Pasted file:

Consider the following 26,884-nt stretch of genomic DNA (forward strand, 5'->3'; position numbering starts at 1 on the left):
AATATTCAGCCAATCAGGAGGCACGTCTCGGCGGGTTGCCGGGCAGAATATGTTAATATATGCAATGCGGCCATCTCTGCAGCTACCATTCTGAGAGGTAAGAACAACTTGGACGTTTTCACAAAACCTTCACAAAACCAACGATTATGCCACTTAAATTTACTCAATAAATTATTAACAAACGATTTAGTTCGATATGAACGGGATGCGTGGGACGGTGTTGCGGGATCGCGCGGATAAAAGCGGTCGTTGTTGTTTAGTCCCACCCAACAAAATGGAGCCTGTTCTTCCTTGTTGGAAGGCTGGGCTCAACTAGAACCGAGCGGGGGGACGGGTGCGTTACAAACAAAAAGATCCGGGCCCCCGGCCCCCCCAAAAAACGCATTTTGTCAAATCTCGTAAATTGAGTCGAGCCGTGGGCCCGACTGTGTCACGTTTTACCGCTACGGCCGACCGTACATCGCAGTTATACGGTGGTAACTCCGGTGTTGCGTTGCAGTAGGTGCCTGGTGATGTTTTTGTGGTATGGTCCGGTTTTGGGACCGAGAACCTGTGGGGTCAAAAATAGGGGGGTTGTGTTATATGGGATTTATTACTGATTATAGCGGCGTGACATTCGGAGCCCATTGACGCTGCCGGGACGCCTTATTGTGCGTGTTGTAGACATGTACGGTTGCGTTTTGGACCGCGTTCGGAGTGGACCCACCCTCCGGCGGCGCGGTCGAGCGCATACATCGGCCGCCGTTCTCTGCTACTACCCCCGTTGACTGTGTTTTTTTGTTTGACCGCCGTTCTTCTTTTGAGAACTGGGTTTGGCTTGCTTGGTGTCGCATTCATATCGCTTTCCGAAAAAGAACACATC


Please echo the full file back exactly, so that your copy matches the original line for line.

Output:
Consider the following 26,884-nt stretch of genomic DNA (forward strand, 5'->3'; position numbering starts at 1 on the left):
AATATTCAGCCAATCAGGAGGCACGTCTCGGCGGGTTGCCGGGCAGAATATGTTAATATATGCAATGCGGCCATCTCTGCAGCTACCATTCTGAGAGGTAAGAACAACTTGGACGTTTTCACAAAACCTTCACAAAACCAACGATTATGCCACTTAAATTTACTCAATAAATTATTAACAAACGATTTAGTTCGATATGAACGGGATGCGTGGGACGGTGTTGCGGGATCGCGCGGATAAAAGCGGTCGTTGTTGTTTAGTCCCACCCAACAAAATGGAGCCTGTTCTTCCTTGTTGGAAGGCTGGGCTCAACTAGAACCGAGCGGGGGGACGGGTGCGTTACAAACAAAAAGATCCGGGCCCCCGGCCCCCCCAAAAAACGCATTTTGTCAAATCTCGTAAATTGAGTCGAGCCGTGGGCCCGACTGTGTCACGTTTTACCGCTACGGCCGACCGTACATCGCAGTTATACGGTGGTAACTCCGGTGTTGCGTTGCAGTAGGTGCCTGGTGATGTTTTTGTGGTATGGTCCGGTTTTGGGACCGAGAACCTGTGGGGTCAAAAATAGGGGGGTTGTGTTATATGGGATTTATTACTGATTATAGCGGCGTGACATTCGGAGCCCATTGACGCTGCCGGGACGCCTTATTGTGCGTGTTGTAGACATGTACGGTTGCGTTTTGGACCGCGTTCGGAGTGGACCCACCCTCCGGCGGCGCGGTCGAGCGCATACATCGGCCGCCGTTCTCTGCTACTACCCCCGTTGACTGTGTTTTTTTGTTTGACCGCCGTTCTTCTTTTGAGAACTGGGTTTGGCTTGCTTGGTGTCGCATTCATATCGCTTTCCGAAAAAGAACACATC